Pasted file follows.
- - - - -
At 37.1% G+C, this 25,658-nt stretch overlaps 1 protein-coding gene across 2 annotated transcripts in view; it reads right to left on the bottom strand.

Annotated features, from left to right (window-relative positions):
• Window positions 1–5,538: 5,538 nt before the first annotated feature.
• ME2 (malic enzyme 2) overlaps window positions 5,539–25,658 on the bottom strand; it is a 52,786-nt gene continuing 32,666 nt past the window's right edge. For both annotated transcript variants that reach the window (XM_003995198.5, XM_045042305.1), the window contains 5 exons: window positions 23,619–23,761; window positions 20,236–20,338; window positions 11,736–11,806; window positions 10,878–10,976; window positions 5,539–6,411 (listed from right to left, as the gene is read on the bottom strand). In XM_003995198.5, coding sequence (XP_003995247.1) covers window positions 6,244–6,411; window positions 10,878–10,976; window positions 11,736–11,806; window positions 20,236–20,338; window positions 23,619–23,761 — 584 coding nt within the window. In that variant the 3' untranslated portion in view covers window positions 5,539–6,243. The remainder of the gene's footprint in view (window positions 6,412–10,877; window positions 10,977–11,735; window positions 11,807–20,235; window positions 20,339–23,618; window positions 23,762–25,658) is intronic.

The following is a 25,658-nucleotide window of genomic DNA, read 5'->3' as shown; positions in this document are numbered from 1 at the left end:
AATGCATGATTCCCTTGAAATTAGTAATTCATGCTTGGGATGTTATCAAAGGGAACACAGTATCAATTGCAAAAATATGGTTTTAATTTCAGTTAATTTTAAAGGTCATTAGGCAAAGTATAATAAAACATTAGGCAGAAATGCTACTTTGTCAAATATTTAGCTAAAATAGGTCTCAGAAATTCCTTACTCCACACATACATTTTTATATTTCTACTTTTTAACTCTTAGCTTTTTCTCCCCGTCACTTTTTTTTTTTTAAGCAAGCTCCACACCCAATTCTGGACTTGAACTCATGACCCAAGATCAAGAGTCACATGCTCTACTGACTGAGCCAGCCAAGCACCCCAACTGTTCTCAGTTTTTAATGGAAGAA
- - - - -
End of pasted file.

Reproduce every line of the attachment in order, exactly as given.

At 37.1% G+C, this 25,658-nt stretch overlaps 1 protein-coding gene across 2 annotated transcripts in view; it reads right to left on the bottom strand.

Annotated features, from left to right (window-relative positions):
• Window positions 1–5,538: 5,538 nt before the first annotated feature.
• ME2 (malic enzyme 2) overlaps window positions 5,539–25,658 on the bottom strand; it is a 52,786-nt gene continuing 32,666 nt past the window's right edge. For both annotated transcript variants that reach the window (XM_003995198.5, XM_045042305.1), the window contains 5 exons: window positions 23,619–23,761; window positions 20,236–20,338; window positions 11,736–11,806; window positions 10,878–10,976; window positions 5,539–6,411 (listed from right to left, as the gene is read on the bottom strand). In XM_003995198.5, coding sequence (XP_003995247.1) covers window positions 6,244–6,411; window positions 10,878–10,976; window positions 11,736–11,806; window positions 20,236–20,338; window positions 23,619–23,761 — 584 coding nt within the window. In that variant the 3' untranslated portion in view covers window positions 5,539–6,243. The remainder of the gene's footprint in view (window positions 6,412–10,877; window positions 10,977–11,735; window positions 11,807–20,235; window positions 20,339–23,618; window positions 23,762–25,658) is intronic.

The following is a 25,658-nucleotide window of genomic DNA, read 5'->3' as shown; positions in this document are numbered from 1 at the left end:
AATGCATGATTCCCTTGAAATTAGTAATTCATGCTTGGGATGTTATCAAAGGGAACACAGTATCAATTGCAAAAATATGGTTTTAATTTCAGTTAATTTTAAAGGTCATTAGGCAAAGTATAATAAAACATTAGGCAGAAATGCTACTTTGTCAAATATTTAGCTAAAATAGGTCTCAGAAATTCCTTACTCCACACATACATTTTTATATTTCTACTTTTTAACTCTTAGCTTTTTCTCCCCGTCACTTTTTTTTTTTTAAGCAAGCTCCACACCCAATTCTGGACTTGAACTCATGACCCAAGATCAAGAGTCACATGCTCTACTGACTGAGCCAGCCAAGCACCCCAACTGTTCTCAGTTTTTAATGGAAGAA